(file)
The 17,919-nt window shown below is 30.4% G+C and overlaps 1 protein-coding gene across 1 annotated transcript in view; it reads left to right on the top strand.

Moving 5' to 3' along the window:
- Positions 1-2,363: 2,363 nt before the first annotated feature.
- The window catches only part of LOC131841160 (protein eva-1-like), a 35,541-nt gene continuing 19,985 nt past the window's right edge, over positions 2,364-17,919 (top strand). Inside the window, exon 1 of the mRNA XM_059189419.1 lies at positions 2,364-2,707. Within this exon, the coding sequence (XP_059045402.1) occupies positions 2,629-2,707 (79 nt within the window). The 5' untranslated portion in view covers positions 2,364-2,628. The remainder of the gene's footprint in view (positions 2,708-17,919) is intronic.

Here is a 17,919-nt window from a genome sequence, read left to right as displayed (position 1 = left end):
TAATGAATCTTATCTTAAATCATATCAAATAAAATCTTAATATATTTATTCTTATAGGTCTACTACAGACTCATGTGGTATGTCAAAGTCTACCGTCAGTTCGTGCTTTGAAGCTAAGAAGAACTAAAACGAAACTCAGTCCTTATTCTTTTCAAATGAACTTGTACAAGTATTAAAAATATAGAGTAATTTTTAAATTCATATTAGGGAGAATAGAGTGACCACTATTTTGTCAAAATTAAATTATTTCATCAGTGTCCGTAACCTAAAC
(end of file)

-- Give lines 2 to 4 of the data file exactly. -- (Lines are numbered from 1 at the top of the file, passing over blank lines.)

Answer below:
Moving 5' to 3' along the window:
- Positions 1-2,363: 2,363 nt before the first annotated feature.
- The window catches only part of LOC131841160 (protein eva-1-like), a 35,541-nt gene continuing 19,985 nt past the window's right edge, over positions 2,364-17,919 (top strand). Inside the window, exon 1 of the mRNA XM_059189419.1 lies at positions 2,364-2,707. Within this exon, the coding sequence (XP_059045402.1) occupies positions 2,629-2,707 (79 nt within the window). The 5' untranslated portion in view covers positions 2,364-2,628. The remainder of the gene's footprint in view (positions 2,708-17,919) is intronic.